A $1.5 billion settlement was reached in a class-action lawsuit covering tens of thousands of farmers, grain-handling facilities and ethanol plants that sued Swiss agribusiness giant Syngenta over its introduction of a genetically engineered corn seed.
Lawsuits in state and federal courts challenged Syngenta’s decision to introduce its modified Viptera and Duracade corn seed strains to the U.S. market for the 2011 growing season before having approval for import by China in 2014. The plaintiffs said Syngenta’s decision cut off access to the large Chinese corn market and caused price drops for several years.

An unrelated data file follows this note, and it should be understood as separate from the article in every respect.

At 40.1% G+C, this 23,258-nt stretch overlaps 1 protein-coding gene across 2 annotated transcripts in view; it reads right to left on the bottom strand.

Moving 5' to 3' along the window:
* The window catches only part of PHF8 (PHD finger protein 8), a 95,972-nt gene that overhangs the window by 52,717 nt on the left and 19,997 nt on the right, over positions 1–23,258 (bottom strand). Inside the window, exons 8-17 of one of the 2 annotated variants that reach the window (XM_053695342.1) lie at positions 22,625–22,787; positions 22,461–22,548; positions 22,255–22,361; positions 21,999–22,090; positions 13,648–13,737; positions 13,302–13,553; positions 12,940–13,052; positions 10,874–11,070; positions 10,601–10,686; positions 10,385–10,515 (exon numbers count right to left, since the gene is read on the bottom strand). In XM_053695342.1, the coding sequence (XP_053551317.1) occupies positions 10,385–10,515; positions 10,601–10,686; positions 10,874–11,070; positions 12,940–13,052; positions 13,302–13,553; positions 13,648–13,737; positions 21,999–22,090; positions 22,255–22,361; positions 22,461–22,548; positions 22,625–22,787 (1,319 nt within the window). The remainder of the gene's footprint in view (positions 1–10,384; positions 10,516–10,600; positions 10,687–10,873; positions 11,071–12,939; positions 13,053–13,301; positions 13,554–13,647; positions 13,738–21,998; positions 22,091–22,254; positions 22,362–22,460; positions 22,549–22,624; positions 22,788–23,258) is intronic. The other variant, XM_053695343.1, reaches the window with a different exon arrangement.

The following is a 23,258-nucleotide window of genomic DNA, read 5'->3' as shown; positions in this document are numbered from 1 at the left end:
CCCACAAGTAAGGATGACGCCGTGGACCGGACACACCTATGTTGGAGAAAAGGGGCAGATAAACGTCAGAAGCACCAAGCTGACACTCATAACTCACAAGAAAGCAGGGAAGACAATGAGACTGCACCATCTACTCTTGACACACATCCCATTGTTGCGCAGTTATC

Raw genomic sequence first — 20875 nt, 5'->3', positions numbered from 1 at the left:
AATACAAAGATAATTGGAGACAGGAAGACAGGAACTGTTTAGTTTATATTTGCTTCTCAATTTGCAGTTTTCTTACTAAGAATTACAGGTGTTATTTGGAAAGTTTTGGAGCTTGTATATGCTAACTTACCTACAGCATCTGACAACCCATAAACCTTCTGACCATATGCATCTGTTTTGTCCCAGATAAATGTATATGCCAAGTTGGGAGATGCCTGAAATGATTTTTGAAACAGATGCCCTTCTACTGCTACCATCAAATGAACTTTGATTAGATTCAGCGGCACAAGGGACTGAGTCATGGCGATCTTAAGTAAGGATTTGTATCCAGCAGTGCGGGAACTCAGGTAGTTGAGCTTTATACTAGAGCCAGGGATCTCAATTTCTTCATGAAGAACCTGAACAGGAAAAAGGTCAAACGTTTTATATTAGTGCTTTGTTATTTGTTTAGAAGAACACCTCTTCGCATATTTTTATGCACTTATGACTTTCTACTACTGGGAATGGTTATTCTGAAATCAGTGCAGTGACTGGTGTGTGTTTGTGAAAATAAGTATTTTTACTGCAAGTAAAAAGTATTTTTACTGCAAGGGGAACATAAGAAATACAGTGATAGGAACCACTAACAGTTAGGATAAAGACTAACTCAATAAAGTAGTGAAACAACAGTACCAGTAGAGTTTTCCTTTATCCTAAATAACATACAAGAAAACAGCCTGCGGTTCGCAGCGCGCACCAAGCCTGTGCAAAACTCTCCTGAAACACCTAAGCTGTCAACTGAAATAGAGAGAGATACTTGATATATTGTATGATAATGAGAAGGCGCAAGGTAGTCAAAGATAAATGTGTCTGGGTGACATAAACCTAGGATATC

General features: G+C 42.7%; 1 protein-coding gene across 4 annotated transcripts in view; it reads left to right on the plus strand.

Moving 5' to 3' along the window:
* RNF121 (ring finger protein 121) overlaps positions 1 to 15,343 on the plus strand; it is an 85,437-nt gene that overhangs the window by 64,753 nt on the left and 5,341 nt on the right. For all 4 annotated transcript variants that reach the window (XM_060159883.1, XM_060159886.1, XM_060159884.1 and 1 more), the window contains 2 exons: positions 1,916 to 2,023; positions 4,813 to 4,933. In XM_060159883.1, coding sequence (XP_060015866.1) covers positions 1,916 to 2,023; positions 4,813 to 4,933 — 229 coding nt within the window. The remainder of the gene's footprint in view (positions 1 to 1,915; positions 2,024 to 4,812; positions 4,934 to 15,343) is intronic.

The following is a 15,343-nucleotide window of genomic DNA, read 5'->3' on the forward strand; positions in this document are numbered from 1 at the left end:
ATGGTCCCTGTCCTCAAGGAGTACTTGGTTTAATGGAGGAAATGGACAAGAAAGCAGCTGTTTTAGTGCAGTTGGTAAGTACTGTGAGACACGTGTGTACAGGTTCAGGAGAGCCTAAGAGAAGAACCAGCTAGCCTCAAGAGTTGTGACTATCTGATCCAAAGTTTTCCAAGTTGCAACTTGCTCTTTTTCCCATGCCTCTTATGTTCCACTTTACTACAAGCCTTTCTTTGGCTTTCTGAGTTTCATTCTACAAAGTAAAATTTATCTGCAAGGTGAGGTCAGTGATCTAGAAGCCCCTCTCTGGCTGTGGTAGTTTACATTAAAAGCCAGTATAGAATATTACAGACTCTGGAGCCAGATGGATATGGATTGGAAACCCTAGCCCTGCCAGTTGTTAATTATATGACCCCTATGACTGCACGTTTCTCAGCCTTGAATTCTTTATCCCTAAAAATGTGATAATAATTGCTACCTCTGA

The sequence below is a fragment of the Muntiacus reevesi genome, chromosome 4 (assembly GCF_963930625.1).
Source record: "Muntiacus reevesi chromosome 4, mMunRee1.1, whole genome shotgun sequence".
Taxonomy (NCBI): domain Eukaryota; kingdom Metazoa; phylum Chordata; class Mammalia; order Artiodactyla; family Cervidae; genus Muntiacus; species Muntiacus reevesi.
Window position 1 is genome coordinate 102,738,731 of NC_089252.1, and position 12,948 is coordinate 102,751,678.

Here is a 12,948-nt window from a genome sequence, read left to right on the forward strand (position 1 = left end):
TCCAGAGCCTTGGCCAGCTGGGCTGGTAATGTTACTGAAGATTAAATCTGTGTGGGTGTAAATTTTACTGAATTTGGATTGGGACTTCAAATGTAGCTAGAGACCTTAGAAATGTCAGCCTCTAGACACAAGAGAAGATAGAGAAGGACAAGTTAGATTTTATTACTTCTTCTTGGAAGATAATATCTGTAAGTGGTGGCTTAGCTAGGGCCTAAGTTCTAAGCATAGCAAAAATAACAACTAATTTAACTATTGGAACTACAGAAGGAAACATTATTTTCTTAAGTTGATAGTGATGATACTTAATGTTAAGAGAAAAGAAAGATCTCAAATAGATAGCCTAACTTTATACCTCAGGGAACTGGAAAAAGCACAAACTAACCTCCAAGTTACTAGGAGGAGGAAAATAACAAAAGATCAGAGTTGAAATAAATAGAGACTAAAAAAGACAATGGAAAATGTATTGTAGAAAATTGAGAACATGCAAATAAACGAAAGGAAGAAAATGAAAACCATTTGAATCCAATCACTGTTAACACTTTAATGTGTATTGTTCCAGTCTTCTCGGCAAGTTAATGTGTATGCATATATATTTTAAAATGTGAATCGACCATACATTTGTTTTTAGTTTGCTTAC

The settlement, reached [March 12], must be approved by a federal judge in Kansas. It will create a fund to pay claims by farmers and others who contracted to price corn or corn byproducts after Sept. 15, 2013. If approved, money could be distributed to class members in the first half of 2019.
The settlement does not include the exporters Cargill and ADM that are also suing Syngenta.
The agribusiness giant contended that corn prices dropped because of market forces, not China’s rejection of Viptera. Most of the farmers suing Syngenta didn’t grow Viptera or Duracade, but China rejected millions of tons of their grain because elevators and shippers mix grain from several suppliers, making it impossible to find corn free of the trait.
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